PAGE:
The Fonz won. Heeeeeeeey.
Last night, The 70th Emmy Awards kicked off with Kate McKinnon and Kenan Thompson noting that this year’s nominees were the most diverse in the history of the Emmys — then launching into a pointed tongue-in-cheek song-and-dance number with Ricky Martin, Andy Samberg, Sterling K. Brown, Kristen Bell, Tituss Burgess, RuPaul Charles and John Legend about how the entertainment industry has “solved it” when it comes to improving diversity. While the opening number actually showed that diversity, the winners’ list suggested there’s still a ways to go.
The Amazon Prime Video comedy The Marvelous Mrs. Maisel, with five awards, and the FX limited series The Assassination of Gianni Versace: American Crime Story, with three, were the standouts in major categories. Though the acclaimed fantasy drama Game of Thrones only took home two during the telecast, the HBO juggernaut still won the 2018 Emmys overall with nine awards total between tonight’s show and the two Creative Arts Emmys shows last Saturday and Sunday.
Hosts Colin Jost and Michael Che, of NBC’s Saturday Night Live, ran with the diversity theme, while also taking some shots at NBC for being the most-nominated broadcast network — which Che compared to “being the hottest person on life support.” They also joked about Netflix’s dominance being a result of a relentless but not always impeccable slate of programming before it was time to hand out awards.
And yes, The Fonz finally won! Heeeeeey!
Six-time nominee but never previously a winner, Henry Winkler, went home with the Supporting Actor in a Comedy Series gold for his role as a tragically uncool acting coach in HBO’s Barry. In his acceptance speech, Winkler, who received his first Emmy nomination in 1976 for the role of Fonzie on the ABC comedy Happy Days, said, “I wrote this 43 years ago,” and added, “[Entertainment lawyer] Skip Brittenham said to me a few years ago, ‘If you stay at the table long enough, the chips come to you.’ Tonight I cleared the table.”
‘Mrs. Maisel’ Night
Amazon’s The Marvelous Mrs. Maisel also proved it is a comedic power to the be reckoned with.
Supporting Actress in a Comedy Series went to The Marvelous Mrs. Maisel co-star Alex Borstein for her role as caustic comedy club manager Susie Myerson. After ripping off a bolero jacket from her outfit as she approached the stage, Borstein — who won the Emmy for Outstanding Character Voice-Over Performance at the Creative Arts for her work on the Fox animated comedy Family Guy —took the microphone to say, “Ladies, if you use a public restroom, sit down… Don’t pee on the seat.”
Outstanding Writing for a Comedy Series also went to Mrs. Maisel, for the pilot script by Amy Sherman-Palladino. “Whoever put that carpet down hates women. Time’s up,” she quipped after she crossed the stage. “Alex Borstein made me rip my tights, whatever.” She thanked her husband, Daniel Palladino, as the “Sid to my Nancy.” When she won the Directing for a Comedy Series award minutes later, she cracked, “My panic room is gonna be so pretty!”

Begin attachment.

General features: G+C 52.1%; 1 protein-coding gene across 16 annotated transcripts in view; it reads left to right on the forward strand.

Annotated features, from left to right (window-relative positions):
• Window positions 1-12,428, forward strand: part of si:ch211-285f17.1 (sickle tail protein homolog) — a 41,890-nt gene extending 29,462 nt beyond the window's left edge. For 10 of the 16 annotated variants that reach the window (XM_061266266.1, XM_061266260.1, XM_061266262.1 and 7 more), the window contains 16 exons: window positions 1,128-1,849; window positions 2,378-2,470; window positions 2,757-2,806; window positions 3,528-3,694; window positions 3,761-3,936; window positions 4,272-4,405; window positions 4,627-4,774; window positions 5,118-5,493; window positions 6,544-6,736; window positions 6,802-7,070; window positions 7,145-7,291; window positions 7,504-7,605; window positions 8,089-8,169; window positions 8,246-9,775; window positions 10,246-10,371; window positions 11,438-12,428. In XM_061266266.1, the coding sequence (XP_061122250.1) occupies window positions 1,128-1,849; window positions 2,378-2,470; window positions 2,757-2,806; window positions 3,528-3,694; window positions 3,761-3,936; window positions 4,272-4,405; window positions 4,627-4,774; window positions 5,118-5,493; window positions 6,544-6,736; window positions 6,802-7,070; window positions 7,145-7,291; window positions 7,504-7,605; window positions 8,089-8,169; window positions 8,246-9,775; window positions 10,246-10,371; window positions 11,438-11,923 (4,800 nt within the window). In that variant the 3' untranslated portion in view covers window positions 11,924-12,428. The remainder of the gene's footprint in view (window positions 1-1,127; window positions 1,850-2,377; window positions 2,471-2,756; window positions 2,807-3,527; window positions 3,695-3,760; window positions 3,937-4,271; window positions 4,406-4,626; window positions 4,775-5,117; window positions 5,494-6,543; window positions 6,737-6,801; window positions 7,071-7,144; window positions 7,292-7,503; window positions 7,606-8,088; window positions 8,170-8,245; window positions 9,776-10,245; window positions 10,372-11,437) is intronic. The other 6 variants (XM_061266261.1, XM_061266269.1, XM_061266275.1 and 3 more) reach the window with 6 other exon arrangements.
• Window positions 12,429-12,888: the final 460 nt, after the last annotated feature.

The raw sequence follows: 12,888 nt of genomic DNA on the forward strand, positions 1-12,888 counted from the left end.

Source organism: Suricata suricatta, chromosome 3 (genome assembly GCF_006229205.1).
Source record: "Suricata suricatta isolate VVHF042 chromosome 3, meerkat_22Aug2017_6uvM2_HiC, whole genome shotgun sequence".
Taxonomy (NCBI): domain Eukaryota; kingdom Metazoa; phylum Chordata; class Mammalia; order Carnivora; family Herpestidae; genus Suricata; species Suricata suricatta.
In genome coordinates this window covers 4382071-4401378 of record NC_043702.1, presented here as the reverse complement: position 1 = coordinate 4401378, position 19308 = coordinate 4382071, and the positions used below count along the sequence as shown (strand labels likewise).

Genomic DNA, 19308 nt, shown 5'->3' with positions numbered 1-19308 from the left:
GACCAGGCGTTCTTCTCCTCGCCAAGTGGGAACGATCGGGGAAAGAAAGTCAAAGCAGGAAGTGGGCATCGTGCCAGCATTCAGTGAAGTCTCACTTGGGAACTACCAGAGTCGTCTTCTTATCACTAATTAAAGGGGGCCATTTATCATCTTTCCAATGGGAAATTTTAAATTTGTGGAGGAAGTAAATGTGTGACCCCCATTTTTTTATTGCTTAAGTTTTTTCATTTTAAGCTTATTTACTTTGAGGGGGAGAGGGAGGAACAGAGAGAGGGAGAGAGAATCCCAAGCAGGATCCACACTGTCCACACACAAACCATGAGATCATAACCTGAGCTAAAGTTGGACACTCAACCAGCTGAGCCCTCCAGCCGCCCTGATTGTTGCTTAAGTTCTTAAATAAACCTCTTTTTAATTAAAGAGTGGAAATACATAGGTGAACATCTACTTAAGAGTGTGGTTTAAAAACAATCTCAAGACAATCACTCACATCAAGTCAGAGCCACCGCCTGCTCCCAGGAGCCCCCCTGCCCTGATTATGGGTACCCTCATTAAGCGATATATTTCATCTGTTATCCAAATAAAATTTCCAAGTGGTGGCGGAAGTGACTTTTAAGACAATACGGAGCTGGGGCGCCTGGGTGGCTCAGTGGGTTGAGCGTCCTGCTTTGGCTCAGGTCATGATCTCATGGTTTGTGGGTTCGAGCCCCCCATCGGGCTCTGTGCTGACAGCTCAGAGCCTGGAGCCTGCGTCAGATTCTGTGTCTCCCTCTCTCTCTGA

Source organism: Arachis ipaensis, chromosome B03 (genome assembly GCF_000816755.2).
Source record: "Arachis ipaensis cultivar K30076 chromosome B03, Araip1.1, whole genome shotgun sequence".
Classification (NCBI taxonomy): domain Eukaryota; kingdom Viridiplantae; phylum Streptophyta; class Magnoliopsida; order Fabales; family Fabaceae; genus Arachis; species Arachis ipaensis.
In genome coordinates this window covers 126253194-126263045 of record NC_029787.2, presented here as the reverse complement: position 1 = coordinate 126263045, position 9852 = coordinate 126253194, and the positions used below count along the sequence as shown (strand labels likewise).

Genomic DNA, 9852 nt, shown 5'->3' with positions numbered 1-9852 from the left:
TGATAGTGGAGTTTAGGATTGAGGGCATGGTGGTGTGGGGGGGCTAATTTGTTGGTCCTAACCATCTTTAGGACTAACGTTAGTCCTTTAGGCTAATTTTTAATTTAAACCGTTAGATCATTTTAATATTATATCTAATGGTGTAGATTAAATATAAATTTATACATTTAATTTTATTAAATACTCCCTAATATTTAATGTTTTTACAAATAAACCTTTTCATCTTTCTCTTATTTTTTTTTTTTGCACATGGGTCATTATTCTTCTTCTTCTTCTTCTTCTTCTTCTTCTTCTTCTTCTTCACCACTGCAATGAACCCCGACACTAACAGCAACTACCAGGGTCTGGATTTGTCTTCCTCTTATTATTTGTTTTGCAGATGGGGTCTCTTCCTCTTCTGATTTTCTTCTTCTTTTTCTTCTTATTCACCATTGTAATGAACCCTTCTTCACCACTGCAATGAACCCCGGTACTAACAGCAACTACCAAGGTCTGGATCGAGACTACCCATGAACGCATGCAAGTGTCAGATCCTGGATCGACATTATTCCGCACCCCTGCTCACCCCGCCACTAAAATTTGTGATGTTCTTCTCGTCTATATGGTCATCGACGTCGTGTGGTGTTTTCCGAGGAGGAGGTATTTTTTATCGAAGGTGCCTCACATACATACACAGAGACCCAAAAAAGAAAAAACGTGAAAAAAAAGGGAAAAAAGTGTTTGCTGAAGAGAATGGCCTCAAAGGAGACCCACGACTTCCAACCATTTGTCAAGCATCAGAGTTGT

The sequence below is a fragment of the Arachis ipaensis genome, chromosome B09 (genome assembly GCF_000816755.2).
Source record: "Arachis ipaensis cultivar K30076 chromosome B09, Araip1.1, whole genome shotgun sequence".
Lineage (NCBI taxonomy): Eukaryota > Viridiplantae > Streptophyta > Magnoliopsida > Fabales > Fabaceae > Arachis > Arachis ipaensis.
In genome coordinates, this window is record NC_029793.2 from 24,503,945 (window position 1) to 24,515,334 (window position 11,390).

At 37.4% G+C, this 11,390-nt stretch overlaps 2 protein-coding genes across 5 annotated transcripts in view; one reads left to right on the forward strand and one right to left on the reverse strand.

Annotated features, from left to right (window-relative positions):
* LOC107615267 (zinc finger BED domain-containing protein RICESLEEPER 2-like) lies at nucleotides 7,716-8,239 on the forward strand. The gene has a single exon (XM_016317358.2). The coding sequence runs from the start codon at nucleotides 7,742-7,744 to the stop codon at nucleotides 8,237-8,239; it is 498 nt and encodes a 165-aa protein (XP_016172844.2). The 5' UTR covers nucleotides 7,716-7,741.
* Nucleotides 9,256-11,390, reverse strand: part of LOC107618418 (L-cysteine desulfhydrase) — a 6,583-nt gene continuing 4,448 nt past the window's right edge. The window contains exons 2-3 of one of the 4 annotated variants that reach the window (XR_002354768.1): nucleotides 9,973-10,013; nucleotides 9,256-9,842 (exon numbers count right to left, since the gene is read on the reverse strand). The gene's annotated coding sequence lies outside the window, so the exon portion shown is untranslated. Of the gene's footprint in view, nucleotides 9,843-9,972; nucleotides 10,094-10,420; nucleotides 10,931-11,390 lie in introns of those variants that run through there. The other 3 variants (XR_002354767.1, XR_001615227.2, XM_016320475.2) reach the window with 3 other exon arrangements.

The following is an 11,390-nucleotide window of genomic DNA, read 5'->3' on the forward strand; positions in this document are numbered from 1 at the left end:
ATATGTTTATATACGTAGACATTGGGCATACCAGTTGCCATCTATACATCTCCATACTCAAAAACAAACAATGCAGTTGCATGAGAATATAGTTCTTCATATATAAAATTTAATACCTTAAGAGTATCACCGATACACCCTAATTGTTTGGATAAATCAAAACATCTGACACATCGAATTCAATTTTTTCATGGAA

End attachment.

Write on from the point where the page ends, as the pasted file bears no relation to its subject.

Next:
The Mrs. Maisel sweep continued when Actress in a Comedy Series went to Rachel Brosnahan, who stars as budding comic Midge Maisel. “What I love about this show is it’s about a woman finding her voice anew, and one of the most important ways we can use our voices is to vote,” Brosnahan said, taking her moment to encourage the audience members to do their civic duty.
The award for Outstanding Comedy Series went to the night’s biggest winner, The Marvelous Mrs. Maisel. “Let the backlash begin,” joked Daniel Palladino backstage.
“All I can think of is food right now,” Amy Sherman-Palladino added. “It’s like something in a turkey.”
Another theme for the evening was frequently referencing the first Emmy Awards 70 years ago, and midway through the evening the only currently working actor who was also working at that time, Betty White, took the stage. At 96, the actress took a moment to thank the audience, who rose to give her a standing ovation. “It’s incredible I’m still in this business and you’re still putting up with me,” she said. “I’m thanking you. It’s incredible you can stay in a career this long and still have people who work with you. Thank you to each and every one of you.”
The biggest surprise of the evening wasn’t when the director of the Oscars, Glenn Weiss, won the award for Directing for a Variety Special — it was what he did with his acceptance speech. After admitting how much he missed his mother, who had died two weeks prior, he addressed his girlfriend in the audience “You wonder why I don’t want to call you my girlfriend? Because I want to call you my wife.”
Backstage, Weiss related how his mother befriended Svendsen while they were backstage during rehearsals for the Oscars, and would often say, “She was my friend first.” “That’s what makes this feel bittersweet but really nice.”
Between the Creative Arts and the Primetime telecast, HBO and Netflix tied for most Emmys overall, with 23 each. NBC was second with 16, followed by FX with 12 and Amazon and FX with eight each.
A full list of Emmy Winners can be viewed here.
Source: Emmy Awards